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How to choose a Pitching Coach
by Lou Gareis and Darlene Gareis Truesdale

Choosing a pitching coach for your daughter is probably the most important thing, you as a caring parent will do for her softball career. Great care must be taken to choose one that both your daughter and you will be satisfied with over the years. I have seen many pitchers switch from one pitching coach to another. They will start out with someone who will teach them to throw just fastballs, ( usually with bad form), then, when they are ready to learn drops, risers and other pitches they are told " I can’t teach you those pitches, you’ll have to go someplace else, Sorry!

Many of these pitchers will already have shoulder and / or back problems because they are being taught incorrectly by well intentioned coaches who just don’t know. Many fathers, or so called pitching coaches will try to teach by purchasing a film from one of the softball magazines. While this method is better than nothing, it will not take the place of hands on teaching from a reputable experienced pitching coach. The coach you choose should be someone who can teach your daughter through her whole career up to college, if she chooses to go that far.

There are many, "so called", pitching coaches you will want to avoid. Here are some questions you want to ask your daughter’s potential pitching coach.

1. How many years have you been teaching women’s style fastpitch?

This is important because there are many men’s fastpitch pitchers out there teaching incorrectly. Women throw different then men. There are also many new coaches coming out of the woodwork, since fastpitch has become so popular.

2. How many girls are you now teaching?

If your coach isn’t teaching 25 to 50 students, maybe he or she is just getting started or has a hard time keeping students. You don’t want to be their first experiment in teaching.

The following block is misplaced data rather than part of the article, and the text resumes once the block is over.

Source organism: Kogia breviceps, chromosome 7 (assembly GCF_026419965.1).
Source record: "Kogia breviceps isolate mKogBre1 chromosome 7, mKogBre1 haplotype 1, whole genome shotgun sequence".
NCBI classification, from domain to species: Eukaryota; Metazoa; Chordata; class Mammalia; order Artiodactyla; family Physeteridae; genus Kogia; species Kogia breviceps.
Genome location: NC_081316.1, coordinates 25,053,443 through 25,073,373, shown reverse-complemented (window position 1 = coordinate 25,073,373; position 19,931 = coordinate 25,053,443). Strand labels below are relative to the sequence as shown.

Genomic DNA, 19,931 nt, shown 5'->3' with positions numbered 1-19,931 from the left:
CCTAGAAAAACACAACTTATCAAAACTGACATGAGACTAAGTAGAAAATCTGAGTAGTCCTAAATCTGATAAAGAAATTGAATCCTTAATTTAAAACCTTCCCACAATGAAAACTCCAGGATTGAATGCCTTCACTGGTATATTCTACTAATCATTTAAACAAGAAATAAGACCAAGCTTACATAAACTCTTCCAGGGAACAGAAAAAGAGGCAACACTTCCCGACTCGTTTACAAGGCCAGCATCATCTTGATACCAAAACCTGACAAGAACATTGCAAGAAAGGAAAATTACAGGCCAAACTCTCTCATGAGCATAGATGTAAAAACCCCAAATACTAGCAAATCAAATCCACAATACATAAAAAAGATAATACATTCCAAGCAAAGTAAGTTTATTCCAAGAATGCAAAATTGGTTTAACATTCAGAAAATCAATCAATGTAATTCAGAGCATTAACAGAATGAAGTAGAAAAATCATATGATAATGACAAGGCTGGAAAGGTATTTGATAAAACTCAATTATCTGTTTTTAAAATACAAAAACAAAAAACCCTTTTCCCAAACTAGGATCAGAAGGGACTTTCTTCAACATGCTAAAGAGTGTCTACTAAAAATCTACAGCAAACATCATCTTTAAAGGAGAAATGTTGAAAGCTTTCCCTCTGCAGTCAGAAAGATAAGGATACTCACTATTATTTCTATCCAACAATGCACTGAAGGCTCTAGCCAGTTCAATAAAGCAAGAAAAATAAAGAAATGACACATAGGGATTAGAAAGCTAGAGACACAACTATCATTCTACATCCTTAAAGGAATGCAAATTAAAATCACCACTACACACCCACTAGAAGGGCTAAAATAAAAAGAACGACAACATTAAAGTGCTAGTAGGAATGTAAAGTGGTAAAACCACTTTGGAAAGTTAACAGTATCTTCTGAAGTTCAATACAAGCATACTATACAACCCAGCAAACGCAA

3. What are your credentials?

Has your coach pitched, where? when? for who? and were they successful?
Many coaches in South Carolina have never pitched, or they only know men’s style. Keep in mind that just because you were a good pitcher, doesn’t mean you’ll be a good pitching coach!

4. How many successful Pitchers have you coached?

This is very important. Many coaches have never had a pitcher who achieved any type of success other than Little League or one or two pitchers in a local High School. A good pitching coach should be able to give you detailed list of pitchers they have coached that have been successful in High School and in "A" ASA summer ball.

5. How many of your pitchers have received College Scholarships?

This is a must question and shows that this coach has the ability to take your young pitcher to the top level. If your potential pitching coach can not give you a list of their pitchers that have received scholarships, with names, phone numbers and names of Colleges to verify, then maybe you should move on.
There are many good pitching coaches in South Carolina, in the Upper State, the Midlands and the LowCountry who can show you a list with many names.

6. What do you charge?

Rates should be fair. We have seen some outrageous rates for clinics and private lessons. We’ve seen rates range from free to $60.00 per hour for private lessons. Some clinics can run into the hundreds of dollars.
Free lessons can indicate the pitching coach is just starting out or they aren’t sure of themselves. High rates for private lessons could indicate not many students. Reasonable rates are available, look around!

If you presently have a pitching coach that doesn’t meet all the above criteria, don’t hesitate to change immediately. Your young pitchers health and future are more important than causing hurt feelings. If you would like to have one recommended,call one of our local ASA summer teams and ask for a reputable pitching coach. There are good experienced pitching coaches in the area.  




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